PLANS to demolish a secondary school just outside of Barry and rebuild it on the same site have been approved despite concerns about flooding.

The proposal to rebuild St Richard Gwyn Catholic High School off Argae Lane will see capacity there increase from 815 to 1,050 pupils aged 11-16.

A planning report about the scheme states the rebuild would ensure the school is able to meet demand for places and address the “poor condition and suitability” of the building.

It will also include a special resource base, taking the total proposed capacity to 1,110 pupils; a new sports hall; car parking; and a multi-use games area with a 4G pitch, running track and kickabout area.

Barry And District News: Plans for the new St Richard Gwyn Catholic High School Plans for the new St Richard Gwyn Catholic High School (Image: Supplied)

Barry And District News: A new sports hall; car parking; and a multi-use games area with a 4G pitch will be builtA new sports hall; car parking; and a multi-use games area with a 4G pitch will be built (Image: Supplied)

A member of Vale of Glamorgan Council’s planning committee, Cllr Ian Johnson, said he found it “odd” the rebuild had been earmarked for an area that has flooded in the past and criticised the consultation process.

He referenced that the school was just outside of Barry “but the statutory consultation was to the Dinas Powys Community Council as opposed to the councillors to the east of Barry and the town centre councillors”.

He noted consultation on major planning applications for places like Cosmeston and the area around Model Farm took into account the comments of multiple community councils and added that to not ask Barry councillors about the plans for St Richard Gwyn School was a “process failure”.

On his concerns over flooding, he said: “I have spoken with former pupils of St Richard Gwyn, ironically enough members of the Barry planning committee which wasn’t consulted.
“[They] remember their school days there and the first thing to ask was what were the plans to stop flooding.”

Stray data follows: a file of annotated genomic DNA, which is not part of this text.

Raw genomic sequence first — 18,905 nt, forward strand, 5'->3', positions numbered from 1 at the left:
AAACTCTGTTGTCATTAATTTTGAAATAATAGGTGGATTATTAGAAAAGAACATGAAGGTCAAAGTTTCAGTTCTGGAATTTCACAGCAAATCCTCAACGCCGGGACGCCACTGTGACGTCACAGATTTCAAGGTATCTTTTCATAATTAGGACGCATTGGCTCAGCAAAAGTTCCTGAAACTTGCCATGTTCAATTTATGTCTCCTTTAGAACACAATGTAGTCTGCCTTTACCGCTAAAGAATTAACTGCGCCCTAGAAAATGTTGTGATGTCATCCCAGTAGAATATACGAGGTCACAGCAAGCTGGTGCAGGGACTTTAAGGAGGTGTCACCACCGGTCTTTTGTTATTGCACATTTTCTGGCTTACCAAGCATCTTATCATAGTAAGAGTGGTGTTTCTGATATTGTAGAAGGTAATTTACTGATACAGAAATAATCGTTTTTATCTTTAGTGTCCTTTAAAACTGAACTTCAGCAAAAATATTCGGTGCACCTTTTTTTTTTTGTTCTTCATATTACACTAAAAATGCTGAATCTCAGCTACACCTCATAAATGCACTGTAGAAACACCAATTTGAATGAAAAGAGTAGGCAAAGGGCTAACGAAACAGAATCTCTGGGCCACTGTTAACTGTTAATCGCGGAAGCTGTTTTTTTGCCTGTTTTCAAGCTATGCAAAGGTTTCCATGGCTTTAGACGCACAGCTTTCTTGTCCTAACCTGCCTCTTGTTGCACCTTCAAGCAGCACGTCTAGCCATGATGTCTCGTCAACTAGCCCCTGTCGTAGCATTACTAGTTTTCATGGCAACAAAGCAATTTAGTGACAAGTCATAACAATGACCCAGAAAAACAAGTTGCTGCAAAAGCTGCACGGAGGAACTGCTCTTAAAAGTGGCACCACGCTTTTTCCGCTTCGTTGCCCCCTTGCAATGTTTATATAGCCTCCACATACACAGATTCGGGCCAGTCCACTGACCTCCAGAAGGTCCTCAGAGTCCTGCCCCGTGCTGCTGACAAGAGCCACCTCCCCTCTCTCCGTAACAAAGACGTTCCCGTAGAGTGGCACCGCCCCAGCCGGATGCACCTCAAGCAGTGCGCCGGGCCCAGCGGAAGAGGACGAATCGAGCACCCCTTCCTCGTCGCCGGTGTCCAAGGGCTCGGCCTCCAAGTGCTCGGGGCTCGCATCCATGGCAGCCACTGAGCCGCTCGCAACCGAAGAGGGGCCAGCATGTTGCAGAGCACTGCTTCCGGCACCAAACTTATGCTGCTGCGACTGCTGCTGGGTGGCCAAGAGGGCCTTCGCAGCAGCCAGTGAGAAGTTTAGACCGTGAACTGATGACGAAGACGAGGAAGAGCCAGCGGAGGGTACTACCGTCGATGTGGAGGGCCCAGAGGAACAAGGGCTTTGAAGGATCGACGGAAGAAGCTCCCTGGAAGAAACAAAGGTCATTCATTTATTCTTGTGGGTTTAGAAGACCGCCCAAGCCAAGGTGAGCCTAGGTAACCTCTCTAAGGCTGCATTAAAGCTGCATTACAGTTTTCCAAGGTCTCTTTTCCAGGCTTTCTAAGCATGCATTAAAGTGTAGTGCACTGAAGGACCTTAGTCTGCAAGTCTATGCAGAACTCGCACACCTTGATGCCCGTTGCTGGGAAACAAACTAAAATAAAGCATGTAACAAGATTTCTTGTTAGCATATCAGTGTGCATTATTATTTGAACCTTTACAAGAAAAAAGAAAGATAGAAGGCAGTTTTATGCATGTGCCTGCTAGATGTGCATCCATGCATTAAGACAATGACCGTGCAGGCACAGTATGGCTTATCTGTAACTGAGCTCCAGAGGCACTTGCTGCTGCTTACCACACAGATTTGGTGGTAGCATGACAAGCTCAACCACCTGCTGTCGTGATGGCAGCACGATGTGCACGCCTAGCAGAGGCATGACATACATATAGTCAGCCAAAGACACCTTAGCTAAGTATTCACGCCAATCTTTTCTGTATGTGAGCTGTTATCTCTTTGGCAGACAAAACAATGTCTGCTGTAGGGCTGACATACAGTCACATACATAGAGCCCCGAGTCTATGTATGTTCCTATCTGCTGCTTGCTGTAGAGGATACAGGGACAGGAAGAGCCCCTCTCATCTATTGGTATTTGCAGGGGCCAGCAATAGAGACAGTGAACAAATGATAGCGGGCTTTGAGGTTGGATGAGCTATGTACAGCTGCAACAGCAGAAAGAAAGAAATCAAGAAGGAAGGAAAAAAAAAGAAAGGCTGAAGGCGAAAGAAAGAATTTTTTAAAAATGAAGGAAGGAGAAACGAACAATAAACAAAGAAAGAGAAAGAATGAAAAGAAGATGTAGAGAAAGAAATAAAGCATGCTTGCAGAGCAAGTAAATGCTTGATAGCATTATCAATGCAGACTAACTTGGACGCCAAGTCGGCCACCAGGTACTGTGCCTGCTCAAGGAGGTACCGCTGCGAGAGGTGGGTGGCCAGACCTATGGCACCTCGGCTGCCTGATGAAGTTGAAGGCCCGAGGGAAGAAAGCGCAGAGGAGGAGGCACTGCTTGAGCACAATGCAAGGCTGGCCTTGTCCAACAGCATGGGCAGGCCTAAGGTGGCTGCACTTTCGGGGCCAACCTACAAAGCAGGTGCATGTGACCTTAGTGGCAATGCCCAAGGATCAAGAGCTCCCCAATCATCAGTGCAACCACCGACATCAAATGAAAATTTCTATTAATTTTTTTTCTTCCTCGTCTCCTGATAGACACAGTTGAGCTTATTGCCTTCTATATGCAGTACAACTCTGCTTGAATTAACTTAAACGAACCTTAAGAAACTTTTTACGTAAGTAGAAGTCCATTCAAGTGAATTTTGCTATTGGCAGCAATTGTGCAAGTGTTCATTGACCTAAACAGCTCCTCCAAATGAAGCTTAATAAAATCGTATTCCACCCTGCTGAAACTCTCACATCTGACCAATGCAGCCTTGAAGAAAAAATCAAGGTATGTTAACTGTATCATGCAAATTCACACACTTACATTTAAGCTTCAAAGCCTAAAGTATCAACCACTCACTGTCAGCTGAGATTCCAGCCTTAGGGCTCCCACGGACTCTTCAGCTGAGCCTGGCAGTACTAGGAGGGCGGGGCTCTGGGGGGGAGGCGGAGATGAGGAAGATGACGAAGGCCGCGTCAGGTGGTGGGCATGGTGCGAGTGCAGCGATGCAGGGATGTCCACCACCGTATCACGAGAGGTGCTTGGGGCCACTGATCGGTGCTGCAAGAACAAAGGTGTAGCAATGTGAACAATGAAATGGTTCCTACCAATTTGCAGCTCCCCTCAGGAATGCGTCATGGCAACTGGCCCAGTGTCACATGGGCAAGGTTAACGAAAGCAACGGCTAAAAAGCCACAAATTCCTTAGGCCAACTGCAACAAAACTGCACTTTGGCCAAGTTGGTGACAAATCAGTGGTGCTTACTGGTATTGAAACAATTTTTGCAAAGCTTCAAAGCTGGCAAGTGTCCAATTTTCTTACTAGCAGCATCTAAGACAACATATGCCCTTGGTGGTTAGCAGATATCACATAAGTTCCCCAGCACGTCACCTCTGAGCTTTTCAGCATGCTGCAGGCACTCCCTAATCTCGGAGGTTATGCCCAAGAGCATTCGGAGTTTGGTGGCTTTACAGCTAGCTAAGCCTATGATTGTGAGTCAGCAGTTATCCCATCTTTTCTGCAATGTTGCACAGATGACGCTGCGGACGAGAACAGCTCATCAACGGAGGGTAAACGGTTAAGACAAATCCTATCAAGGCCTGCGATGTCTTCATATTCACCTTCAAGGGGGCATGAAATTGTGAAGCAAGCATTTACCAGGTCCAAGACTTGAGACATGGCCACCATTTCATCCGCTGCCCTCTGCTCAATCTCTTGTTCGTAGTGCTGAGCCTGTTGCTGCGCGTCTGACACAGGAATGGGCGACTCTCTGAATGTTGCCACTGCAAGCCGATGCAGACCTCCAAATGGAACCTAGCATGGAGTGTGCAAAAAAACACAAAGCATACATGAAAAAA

Vale of Glamorgan Council principal planner Stephen Butler said he didn’t feel the omission of Barry councillors from the consultation process was “an error at all on our [the council’s] part”.

He added press and site notices had been published about the application and plans were available to view on St Richard Gwyn School’s website.

To mitigate against the risk of flooding, a number of measures have been proposed, including the installation of swales – channels used to collect and move water – and drainage ditches.

Mr Butler said the kickabout area is also designed as an additional flooding area intended to manage flows from the Cold Brook.

As well as the additional pupils, the proposed school expansion would mean an increase in staff from 76 to 132.

Barry And District News: They'll be a running track and 'kickabout area'They'll be a running track and 'kickabout area' (Image: Supplied)

Barry And District News: There are concerns about flooding in the areaThere are concerns about flooding in the area (Image: Google Maps)

A report written by Vale of Glamorgan Council’s highways department last year recognises that Argae Lane “presents issues during peak times” and another member of the planning committee, Cllr Helen Payne, said cars often queue on Argae Lane during pick-up and drop-off times.

Cllr Ian Perry criticised the proposed increase in car parking spaces and the fact he couldn’t see any estimate of future carbon footprint measures for the building.

However, Mr Butler said there is no policy requirement currently for applicants to set out carbon footprint measures for large-scale developments.

He added: “In terms of energy efficiency, this is going to be a modern… development which is going to reach building regulations.”

Mr Butler also said there “has to be some acceptance” that a rural school will have more parking than usual and having parking inside the site will help tackle the issue of traffic on Argae Lane and “enhance pupils’ safety”.